Contributed by Chris Wilson:  “This was the grand prize winning recipe at a lamb cook-off, but it’s just real simple. You can come in from work and fix it in a few minutes but it’s really filling and comforting, just real Southern food.”

1 pound ground lamb
1 Tbl Italian sausage seasoning*
Olive oil
3 peppers (1 red, 1 green, 1 yellow)
1 large sweet onion
2 cloves garlic, minced

4 cups water
1 cup grits
¾ tsp salt
1 Tbl butter
6 oz shredded parmesean cheese

*If you can not find Italian sausage seasoning , you can make it very easily. Mix red pepper flakes, black pepper, salt, sugar and crushed fennel seed. Add to ground lamb to your taste. You can always add more after you have browned lamb.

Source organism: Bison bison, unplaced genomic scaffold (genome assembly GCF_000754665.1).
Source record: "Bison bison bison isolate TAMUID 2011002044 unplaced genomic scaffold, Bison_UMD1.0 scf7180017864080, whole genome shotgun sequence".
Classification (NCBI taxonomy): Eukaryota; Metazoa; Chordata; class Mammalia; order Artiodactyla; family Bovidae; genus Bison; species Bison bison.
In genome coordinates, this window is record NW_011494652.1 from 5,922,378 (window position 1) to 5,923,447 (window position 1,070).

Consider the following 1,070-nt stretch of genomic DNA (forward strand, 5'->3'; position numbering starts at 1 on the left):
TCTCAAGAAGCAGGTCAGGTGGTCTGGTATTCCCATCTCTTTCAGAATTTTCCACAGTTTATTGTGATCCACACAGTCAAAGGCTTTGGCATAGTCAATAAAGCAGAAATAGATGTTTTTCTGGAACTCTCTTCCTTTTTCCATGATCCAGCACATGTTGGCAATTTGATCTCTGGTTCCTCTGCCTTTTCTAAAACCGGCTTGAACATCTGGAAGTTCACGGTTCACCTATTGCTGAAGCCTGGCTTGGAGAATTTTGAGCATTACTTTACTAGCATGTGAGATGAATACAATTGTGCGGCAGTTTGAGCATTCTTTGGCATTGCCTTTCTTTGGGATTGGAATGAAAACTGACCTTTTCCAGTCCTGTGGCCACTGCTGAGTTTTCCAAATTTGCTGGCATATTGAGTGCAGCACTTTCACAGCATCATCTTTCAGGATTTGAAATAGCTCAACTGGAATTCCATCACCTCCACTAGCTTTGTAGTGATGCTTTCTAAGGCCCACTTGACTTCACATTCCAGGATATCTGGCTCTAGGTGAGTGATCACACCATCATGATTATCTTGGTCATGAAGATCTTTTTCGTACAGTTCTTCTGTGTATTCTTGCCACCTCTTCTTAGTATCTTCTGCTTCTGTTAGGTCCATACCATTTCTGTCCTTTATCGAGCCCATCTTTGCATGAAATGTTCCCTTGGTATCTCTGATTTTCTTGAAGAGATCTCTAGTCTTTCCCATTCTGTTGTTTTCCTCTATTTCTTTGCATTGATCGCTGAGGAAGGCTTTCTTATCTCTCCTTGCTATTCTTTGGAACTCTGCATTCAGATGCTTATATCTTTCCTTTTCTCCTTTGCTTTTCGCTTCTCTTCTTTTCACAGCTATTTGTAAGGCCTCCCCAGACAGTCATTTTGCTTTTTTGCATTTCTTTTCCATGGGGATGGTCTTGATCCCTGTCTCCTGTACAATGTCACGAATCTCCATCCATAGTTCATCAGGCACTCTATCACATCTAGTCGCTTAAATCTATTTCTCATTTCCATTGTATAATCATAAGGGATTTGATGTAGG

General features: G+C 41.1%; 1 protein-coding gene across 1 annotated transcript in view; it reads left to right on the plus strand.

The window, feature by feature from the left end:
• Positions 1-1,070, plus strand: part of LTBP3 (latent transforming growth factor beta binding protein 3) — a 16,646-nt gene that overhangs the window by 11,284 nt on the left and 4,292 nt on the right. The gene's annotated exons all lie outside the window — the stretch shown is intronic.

Mix seasoning into lamb.  Brown in a skillet until done and crumbly.  Remove from heat.
In a clean skillet, drizzle bottom with olive oil and sauté onion and peppers and garlic until tender.  Stir meat into pepper mixture and keep warm on low heat.

Boil 4 cups water.  Add salt and butter and mix in 1 cup grits.  Stir constantly until done.  Mix in parmesean cheese until creamy.

Serve lamb & peppers over grits.

Local ingredient note:  Ground lamb is available from the farmers market and yellow and white grits are ground locally by Shell Mill and sold at the Jonesborough General Store!